Original languageEnglish
JournalSpine
Volume37
Issue number3
DOIs
Publication statusPublished - 2012 Feb 1

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Ligamentum Flavum
Hypertrophy
Inflammation
Macrophages
Transforming Growth Factors
Interleukin-1
Interleukin-8
Vascular Endothelial Growth Factor A
Interleukin-6
Tumor Necrosis Factor-alpha
Angiogenesis Inducing Agents
Coculture Techniques
Cicatrix
Fibrosis
Spinal Stenosis
Mechanical Stress
Tetradecanoylphorbol Acetate
Conditioned Culture Medium

Keywords

  • angiogenesis
  • human monocytic THP-1 cell line
  • hypertrophy
  • inflammation
  • ligamentum flavum

ASJC Scopus subject areas

  • Orthopedics and Sports Medicine
  • Clinical Neurology

Cite this

@article{06ddabc681574bda86578d7b5d3d08f9,
title = "The angiogenic capacity from ligamentum flavum subsequent to inflammation: A critical component of the pathomechanism of hypertrophy",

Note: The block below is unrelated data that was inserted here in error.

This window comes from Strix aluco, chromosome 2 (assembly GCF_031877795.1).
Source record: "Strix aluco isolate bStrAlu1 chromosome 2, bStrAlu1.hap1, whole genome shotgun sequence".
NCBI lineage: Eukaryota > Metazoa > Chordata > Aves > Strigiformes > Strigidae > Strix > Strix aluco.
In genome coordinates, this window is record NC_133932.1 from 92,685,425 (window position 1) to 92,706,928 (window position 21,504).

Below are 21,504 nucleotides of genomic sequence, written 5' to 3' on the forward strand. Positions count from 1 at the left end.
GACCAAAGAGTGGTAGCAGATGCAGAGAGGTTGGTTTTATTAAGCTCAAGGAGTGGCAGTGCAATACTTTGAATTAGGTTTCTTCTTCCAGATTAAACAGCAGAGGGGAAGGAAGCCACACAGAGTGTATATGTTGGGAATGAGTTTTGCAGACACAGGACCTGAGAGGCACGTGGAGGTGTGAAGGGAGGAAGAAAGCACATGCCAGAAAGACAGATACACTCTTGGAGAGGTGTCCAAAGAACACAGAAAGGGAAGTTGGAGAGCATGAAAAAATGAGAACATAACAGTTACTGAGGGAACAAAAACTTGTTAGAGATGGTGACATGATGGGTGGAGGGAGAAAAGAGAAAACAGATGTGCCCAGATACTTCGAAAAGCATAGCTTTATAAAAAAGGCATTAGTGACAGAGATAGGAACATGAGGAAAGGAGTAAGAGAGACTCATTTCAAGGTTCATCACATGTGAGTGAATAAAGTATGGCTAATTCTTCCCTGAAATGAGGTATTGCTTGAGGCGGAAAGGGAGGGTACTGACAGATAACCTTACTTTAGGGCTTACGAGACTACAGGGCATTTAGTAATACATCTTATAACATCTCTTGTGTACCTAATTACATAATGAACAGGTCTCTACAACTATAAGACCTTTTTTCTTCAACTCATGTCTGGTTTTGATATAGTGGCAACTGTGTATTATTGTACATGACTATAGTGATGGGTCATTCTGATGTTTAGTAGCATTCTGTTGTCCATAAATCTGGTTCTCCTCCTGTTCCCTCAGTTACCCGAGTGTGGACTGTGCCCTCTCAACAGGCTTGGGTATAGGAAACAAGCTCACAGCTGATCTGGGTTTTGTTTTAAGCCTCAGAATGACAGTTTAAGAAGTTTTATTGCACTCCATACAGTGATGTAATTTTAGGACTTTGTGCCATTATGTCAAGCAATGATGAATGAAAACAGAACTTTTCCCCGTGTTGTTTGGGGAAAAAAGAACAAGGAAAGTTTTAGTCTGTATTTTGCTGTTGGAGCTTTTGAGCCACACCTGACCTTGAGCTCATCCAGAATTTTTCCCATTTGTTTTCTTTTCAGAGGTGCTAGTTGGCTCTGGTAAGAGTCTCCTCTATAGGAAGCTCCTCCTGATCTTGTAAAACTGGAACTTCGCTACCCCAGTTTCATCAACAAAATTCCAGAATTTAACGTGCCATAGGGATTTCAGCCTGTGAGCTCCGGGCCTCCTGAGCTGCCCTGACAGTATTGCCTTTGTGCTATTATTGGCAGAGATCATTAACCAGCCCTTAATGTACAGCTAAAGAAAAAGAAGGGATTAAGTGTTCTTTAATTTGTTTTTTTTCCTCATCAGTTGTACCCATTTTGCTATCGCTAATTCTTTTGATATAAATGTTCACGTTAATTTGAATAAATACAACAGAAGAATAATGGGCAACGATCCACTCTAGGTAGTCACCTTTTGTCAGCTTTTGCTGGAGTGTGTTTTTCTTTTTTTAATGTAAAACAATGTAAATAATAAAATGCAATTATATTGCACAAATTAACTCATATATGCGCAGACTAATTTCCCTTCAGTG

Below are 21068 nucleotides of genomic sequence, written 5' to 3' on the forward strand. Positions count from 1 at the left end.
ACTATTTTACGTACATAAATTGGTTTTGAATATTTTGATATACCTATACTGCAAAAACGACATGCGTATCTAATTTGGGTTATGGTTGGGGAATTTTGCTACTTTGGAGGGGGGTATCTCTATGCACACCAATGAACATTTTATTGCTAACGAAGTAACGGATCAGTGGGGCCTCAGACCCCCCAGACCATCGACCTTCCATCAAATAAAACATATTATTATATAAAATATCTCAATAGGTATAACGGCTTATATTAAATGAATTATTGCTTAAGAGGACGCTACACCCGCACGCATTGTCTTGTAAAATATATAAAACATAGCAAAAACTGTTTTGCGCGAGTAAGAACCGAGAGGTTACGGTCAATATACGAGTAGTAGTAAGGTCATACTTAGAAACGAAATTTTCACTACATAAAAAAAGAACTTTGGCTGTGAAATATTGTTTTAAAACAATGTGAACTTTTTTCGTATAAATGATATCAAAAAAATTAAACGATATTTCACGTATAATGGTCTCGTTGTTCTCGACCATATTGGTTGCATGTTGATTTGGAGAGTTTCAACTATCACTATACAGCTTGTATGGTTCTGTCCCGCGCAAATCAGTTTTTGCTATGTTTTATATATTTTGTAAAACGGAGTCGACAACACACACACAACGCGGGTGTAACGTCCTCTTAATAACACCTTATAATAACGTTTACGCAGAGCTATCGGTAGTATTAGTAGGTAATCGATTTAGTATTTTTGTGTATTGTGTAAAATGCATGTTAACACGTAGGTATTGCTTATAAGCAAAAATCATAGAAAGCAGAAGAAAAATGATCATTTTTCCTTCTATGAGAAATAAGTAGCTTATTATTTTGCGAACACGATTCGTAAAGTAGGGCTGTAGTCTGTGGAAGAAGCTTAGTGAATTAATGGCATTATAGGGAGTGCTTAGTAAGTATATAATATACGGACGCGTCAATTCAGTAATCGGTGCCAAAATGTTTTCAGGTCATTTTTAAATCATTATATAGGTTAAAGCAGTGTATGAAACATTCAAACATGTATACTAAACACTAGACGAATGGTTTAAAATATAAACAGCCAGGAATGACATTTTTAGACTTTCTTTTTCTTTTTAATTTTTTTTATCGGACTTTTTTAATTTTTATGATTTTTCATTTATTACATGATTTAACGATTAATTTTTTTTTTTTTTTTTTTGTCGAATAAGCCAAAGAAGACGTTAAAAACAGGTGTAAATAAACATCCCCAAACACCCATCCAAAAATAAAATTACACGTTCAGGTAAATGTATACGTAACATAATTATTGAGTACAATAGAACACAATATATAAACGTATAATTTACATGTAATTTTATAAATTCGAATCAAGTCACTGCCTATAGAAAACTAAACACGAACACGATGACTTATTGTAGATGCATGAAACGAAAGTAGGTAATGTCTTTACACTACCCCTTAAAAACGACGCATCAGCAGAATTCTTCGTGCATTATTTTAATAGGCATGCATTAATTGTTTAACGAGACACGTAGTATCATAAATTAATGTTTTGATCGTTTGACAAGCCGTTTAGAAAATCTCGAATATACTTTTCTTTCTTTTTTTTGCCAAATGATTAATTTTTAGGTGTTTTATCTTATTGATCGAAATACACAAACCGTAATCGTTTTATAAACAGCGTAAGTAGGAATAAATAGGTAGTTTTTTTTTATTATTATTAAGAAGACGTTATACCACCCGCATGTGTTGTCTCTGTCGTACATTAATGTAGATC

abstract = "Study Design.: In vitro study about angiogenic potentiality of ligamentum flavum (LF) cells using coculture of human lumbar LF cells and activated macropage-like THP-1 cells. Objective.: To test our hypothesis that activated LF, which was exposed to inflammation, induces angiogenesis, thus resulting in hypertrophy. Summary of Background Data.: Inflammatory reactions after mechanical stress produce fibrosis and scarring of the LF that result in hypertrophy, a major pathological feature of spinal stenosis. This study evaluated the roles of LF cells in the pathomechanism of hypertrophy, focusing on angiogenesis. Methods.: To determine their response to the inflammatory reaction, human LF cells were cocultured with phorbol myristate acetate-stimulated macrophage-like THP-1 cells. The conditioned media were assayed for tumor necrosis factor (TNF)-α, interleukin (IL)-1β, IL-6, IL-8, vascular endothelial growth factor (VEGF), and transforming growth factor (TGF)-β1. Na{\"i}ve and macrophage-exposed LF cells that responded to TNF-α/IL-1β were compared using the same outcome measures. Hypertrophied LF tissue was stained by TGF-β1 primary antibody using immunohistochemical method. Results.: Larger quantities of IL-6, IL-8, and VEGF were secreted by cocultured cells than by macrophages alone and LF cells alone combined. Prior macrophage exposure increased the secretion of IL-8 and VEGF in response to TNF-α/IL-1β stimulation whereas IL-6 production was increased in response to IL-1β. The coculture appeared to increase TGF-β1 secretion but the level was lower than that for macrophage-like cells alone and LF cells alone combined. Conclusion.: LF cells interact with macrophage-like cells to produce angiogenesis-related factors except TGF-β1. Activated LF cells that have been exposed to macrophage, can impact the inducement of angiogenesis-related factors, suggesting that fibrosis and scarring during inflammatory reaction is the major pathomechanism of LF hypertrophy.",